NORMAL — Twin City residents someday may be able to point to an Uber-like "micro-transit" service and solar panels on the roof of Uptown Station knowing they originated 4,000 miles away.
Those were among ideas floated for Bloomington-Normal after its mayors attended the annual meeting of the U.S. Conference of Mayors, a gathering of municipal executives held June 28 to July 1 in Honolulu.
"It's invaluable to any mayor who wants to be effective, because you can't make decisions that are microscopic in isolation from what the real world is doing," said Bloomington Mayor Tari Renner.
"The only difference between a big city and a small city is commas and zeroes. The core issues are the same," said Normal Mayor Chris Koos.
Renner and Koos both sit on the conference's transportation committee, meaning they focus on issues like public transit and travel infrastructure. One idea that caught Renner's attention was micro-transit, a possible alternative, or addition to, bus services like the Twin Cities' oft-debated Connect Transit.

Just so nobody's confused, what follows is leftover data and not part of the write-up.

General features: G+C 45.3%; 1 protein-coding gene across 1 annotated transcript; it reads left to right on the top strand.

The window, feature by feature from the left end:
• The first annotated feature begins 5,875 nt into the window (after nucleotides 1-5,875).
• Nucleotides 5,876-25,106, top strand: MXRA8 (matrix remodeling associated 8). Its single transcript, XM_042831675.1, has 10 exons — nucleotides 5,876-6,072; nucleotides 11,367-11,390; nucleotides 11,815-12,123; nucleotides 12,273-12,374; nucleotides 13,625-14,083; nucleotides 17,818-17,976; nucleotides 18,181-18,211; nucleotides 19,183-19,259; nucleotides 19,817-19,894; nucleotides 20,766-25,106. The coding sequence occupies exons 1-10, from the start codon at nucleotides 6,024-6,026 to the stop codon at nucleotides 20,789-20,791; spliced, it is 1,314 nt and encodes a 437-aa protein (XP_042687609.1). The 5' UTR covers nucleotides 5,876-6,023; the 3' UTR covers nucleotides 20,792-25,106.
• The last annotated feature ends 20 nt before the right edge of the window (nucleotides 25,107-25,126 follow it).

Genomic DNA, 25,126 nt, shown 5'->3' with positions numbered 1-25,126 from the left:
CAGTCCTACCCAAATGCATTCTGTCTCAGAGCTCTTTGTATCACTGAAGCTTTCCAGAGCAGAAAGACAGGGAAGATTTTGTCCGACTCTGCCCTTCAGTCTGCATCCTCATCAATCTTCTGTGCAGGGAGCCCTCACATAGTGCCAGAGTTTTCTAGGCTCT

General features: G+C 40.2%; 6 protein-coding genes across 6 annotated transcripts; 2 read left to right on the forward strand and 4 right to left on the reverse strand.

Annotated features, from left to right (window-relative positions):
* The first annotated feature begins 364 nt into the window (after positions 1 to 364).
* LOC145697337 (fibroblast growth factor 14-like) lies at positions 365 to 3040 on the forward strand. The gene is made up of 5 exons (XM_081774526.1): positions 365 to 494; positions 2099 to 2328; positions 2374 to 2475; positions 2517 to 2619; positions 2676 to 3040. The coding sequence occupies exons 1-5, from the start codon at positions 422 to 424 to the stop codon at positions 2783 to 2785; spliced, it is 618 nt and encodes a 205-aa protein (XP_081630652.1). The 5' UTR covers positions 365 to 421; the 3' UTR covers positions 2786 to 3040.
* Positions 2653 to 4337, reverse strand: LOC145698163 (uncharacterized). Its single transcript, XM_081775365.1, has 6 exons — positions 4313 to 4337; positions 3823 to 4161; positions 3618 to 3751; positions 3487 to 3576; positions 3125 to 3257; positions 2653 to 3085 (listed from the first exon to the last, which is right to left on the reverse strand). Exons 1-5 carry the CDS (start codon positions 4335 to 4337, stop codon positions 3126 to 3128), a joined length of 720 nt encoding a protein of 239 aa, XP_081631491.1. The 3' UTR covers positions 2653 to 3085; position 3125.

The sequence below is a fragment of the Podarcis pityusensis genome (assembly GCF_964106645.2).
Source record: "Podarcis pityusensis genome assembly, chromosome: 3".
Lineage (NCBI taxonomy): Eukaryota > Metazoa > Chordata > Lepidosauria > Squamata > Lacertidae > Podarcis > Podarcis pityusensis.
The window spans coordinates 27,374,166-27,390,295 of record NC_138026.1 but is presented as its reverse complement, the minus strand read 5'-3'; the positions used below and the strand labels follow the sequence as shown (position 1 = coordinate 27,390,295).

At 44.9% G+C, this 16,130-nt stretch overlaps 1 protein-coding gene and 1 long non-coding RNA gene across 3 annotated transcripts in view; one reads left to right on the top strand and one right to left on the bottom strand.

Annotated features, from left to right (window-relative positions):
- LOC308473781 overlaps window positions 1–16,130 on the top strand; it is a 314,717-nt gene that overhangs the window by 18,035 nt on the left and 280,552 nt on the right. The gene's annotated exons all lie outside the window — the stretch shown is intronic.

"The basic idea is a small van that will respond to an app if people need to go from one bus stop to another between when buses would normally appear," said Renner. "I don't know if it's appropriate for us, but we'll pass it on to the work group looking at the service."
The system's Connect Mobility service for the elderly and disabled follows a similar model.
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"There was a lot of discussion of transit and how it fits in a 21st century city," said Koos. "We'll be thinking about how to take a holistic approach to Connect Transit."
Koos attended not only the annual meeting but the Climate Mayors Summit the day before.
"I'd like to explore solar on the roof of Uptown Station parking deck to make city hall carbon neutral ... and the same thing on the College Avenue deck to see if we can power the water treatment plant," he said. "We're already doing a baseline greenhouse gas assessment for the community."
Renner said he also learned more at the meeting about the 2020 census. He hopes to establish a census task force for the Twin Cities.
"We need to convey to our community how critical it is to respond, not only because of how much money you get from other governments and legislative representation... but how we deliver services," said Renner. "The more accurate the census, the better the services, the better the next decade of society will be."
Koos said he'll also be watching how much control cities have over their right-of-way when telecommunications companies are looking to install infrastructure for 5G — faster cellular data networks.
The city and town paid for each mayor's trip. Renner's travel costs included $1,924.50 for hotel stays and $1,018 for airfare; Koos' costs were about $2,700 total, including $1,050 for flights.